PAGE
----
Ancestry claims to beat its competitors in accurate analysis of a person’s ethnicity. But interviews with company officials reveal that Ancestry has wide gaps in its ethnic markers for Asia and other sections of the world. Outside geneticists and anthropologists say that Ancestry and other companies are making misleading claims about the accuracy of their ethnic analyses.
Most Ancestry customers consent to have their DNA results, in a de-identified form, shared with the company’s research partners in the pursuit of sciences, including finding cures to diseases. But Ancestry’s main research partner is a secretive Google subsidiary called Calico Life Sciences, which is focused on ways to extend human longevity through biotechnology. Critics have labeled Calico a “vanity project” of several Silicon Valley billionaires who want to extend their own lifespans.
Peter Pitts, a former associate commissioner for the Food and Drug Administration, said it was inevitable that private companies would one day commercialize DNA analysis. But the speed and scope of the industry’s rise is worrisome, he said, in part because few consumers read the fine print of a company’s terms and conditions.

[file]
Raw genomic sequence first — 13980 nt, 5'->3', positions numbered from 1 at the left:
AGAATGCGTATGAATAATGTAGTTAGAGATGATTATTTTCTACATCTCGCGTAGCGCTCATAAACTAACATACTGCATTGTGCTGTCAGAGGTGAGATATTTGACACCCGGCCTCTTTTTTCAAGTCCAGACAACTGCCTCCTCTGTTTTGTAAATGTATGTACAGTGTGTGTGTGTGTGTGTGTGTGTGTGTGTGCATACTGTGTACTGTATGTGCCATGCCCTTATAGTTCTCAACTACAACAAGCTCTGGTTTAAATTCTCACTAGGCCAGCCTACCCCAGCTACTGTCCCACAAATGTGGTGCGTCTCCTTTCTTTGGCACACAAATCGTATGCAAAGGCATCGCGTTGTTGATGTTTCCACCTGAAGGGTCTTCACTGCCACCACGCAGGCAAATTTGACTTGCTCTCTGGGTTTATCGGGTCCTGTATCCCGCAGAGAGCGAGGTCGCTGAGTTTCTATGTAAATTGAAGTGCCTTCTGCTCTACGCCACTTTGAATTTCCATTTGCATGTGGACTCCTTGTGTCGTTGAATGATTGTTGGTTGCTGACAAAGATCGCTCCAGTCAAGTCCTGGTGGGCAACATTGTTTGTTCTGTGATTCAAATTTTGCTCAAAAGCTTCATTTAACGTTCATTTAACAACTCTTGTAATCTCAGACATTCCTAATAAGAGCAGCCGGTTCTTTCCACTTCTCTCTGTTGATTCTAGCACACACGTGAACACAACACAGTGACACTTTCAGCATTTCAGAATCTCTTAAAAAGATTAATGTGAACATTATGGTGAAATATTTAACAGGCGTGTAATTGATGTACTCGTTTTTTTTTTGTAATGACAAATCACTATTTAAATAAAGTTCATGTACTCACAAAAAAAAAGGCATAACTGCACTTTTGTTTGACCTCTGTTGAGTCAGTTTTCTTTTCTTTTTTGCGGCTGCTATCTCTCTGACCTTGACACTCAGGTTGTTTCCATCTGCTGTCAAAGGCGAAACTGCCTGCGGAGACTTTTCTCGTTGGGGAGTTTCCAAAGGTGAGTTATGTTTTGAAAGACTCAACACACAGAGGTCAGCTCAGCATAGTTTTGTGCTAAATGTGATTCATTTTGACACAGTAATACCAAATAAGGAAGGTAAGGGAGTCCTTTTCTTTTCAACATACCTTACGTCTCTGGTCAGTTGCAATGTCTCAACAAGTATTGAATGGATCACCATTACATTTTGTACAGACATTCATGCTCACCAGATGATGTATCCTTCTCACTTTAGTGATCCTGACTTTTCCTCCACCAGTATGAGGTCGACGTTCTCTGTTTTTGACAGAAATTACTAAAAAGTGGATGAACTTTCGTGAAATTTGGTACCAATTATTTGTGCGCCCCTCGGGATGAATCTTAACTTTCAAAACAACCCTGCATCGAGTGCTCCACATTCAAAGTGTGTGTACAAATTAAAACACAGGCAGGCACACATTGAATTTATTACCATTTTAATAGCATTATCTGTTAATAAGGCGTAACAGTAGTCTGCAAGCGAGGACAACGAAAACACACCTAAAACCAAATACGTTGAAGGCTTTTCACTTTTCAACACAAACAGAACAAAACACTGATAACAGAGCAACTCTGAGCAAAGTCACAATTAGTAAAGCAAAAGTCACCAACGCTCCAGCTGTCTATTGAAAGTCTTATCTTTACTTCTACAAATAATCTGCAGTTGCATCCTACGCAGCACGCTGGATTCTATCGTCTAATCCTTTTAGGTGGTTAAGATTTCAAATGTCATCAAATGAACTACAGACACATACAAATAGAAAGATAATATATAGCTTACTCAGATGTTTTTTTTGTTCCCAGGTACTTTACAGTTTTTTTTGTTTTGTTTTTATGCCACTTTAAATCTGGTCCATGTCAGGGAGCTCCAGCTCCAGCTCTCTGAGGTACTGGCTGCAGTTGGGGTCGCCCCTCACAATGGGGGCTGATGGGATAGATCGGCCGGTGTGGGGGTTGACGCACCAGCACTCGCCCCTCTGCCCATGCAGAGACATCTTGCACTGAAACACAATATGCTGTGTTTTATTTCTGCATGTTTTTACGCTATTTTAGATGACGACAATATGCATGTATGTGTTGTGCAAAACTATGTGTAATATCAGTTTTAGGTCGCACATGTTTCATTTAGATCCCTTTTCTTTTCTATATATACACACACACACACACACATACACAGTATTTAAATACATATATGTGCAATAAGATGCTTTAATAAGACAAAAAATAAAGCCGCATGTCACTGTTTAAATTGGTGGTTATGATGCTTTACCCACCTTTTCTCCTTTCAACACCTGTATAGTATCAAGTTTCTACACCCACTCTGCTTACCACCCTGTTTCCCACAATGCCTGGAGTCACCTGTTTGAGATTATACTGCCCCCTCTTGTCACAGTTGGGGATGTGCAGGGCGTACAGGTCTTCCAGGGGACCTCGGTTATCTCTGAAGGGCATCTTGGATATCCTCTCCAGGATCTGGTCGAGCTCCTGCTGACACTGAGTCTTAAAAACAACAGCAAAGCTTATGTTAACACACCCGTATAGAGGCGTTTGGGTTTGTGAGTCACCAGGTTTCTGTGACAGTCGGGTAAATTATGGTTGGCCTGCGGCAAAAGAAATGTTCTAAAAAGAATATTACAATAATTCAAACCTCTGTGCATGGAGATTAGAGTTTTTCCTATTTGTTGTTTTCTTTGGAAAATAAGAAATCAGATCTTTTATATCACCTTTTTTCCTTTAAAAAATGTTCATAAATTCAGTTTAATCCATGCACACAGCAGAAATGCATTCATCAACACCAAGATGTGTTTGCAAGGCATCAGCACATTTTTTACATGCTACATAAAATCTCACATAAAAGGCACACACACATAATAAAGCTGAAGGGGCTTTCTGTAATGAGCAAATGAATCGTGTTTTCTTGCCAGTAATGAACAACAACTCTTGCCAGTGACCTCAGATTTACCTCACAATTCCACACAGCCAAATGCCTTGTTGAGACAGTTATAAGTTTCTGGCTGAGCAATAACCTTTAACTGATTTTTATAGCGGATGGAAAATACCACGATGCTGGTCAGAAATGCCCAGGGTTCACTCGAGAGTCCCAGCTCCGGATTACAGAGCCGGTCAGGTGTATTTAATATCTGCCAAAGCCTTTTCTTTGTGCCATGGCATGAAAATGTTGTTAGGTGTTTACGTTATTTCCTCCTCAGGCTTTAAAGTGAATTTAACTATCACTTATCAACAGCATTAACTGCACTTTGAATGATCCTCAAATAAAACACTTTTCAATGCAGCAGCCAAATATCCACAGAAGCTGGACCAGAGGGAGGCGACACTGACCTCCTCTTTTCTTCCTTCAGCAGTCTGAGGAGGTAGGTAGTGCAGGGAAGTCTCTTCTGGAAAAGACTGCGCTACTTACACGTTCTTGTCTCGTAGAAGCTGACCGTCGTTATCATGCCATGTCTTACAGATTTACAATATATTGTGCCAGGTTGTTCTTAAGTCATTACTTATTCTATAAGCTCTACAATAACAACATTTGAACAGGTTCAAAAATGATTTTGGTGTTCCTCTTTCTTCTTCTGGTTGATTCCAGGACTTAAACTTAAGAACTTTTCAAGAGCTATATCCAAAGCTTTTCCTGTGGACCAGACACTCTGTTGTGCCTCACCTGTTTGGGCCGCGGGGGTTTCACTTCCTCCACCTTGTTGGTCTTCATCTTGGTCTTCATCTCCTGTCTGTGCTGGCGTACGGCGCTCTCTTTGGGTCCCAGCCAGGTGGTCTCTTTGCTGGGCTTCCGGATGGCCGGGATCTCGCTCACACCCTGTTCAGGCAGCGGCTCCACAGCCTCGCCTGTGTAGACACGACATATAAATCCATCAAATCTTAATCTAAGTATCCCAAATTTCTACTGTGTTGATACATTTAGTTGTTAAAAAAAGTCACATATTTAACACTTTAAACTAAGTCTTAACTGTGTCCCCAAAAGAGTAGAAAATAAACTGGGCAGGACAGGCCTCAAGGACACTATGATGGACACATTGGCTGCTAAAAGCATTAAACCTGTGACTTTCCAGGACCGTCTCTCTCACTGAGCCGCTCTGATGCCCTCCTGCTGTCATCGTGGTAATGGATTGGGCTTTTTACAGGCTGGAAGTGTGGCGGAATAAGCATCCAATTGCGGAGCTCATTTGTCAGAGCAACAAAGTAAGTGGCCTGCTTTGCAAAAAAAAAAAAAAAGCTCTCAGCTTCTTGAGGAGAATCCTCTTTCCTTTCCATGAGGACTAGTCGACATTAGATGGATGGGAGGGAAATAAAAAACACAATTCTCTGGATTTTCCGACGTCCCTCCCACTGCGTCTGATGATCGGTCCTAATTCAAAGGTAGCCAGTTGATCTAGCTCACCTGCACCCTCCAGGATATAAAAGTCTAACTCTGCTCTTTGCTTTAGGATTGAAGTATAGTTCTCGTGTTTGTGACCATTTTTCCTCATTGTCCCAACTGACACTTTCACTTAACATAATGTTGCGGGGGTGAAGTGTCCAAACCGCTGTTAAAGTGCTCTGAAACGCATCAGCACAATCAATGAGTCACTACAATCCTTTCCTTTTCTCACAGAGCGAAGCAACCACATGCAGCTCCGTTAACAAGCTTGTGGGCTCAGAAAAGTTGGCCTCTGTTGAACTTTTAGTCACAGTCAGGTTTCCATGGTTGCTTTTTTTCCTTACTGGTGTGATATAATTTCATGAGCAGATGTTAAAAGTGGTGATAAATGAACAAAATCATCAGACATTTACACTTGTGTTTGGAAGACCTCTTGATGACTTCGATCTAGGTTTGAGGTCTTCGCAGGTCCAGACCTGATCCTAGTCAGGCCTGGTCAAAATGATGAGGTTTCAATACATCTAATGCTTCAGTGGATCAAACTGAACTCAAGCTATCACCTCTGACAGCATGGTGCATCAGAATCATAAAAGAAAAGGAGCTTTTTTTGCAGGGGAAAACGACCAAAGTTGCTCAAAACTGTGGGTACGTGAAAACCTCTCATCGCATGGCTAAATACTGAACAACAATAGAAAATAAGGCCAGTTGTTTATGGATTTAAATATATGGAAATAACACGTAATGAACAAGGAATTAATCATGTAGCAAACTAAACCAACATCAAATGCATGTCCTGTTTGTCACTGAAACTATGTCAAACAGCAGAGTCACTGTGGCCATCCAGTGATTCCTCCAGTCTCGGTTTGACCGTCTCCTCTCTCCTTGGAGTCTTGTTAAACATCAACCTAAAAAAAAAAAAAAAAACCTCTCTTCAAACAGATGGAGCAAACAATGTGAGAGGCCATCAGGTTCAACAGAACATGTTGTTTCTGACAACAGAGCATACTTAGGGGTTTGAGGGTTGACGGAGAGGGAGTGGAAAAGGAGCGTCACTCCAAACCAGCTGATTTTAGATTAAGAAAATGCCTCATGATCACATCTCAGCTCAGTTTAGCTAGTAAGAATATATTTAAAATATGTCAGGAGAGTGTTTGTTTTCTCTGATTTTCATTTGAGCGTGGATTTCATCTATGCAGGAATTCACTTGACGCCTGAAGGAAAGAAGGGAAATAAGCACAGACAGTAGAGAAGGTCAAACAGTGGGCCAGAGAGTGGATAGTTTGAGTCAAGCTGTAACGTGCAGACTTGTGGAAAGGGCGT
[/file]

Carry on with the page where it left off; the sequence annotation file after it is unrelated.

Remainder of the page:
“People need to be aware there are risks and benefits,” said Pitts, who now runs Center for Medicine in the Public Interest, a New York-based nonprofit. “Right now they see the benefit as being able to have cocktail-party conversation about their genetic makeup. They aren’t thinking about the risks of giving up their personal information, and the long-term implications.”
Many consumers, he said, have a limited understanding of how DNA is such a unique personal identifier, even more than a fingerprint or social security number. DNA determines the color of a person’s hair and eyes, their skin color and propensity to inherited diseases – information that employers or insurers might want to obtain.
And when someone takes a DNA test, the results not only provide information about that individual, but close relatives as well, said Marcy Darnovsky, director of the Center for Genetics and Society, a biotech watchdog group based in Berkeley, Calif. “You are not just taking the test for you. You are taking it for the whole family,” she said.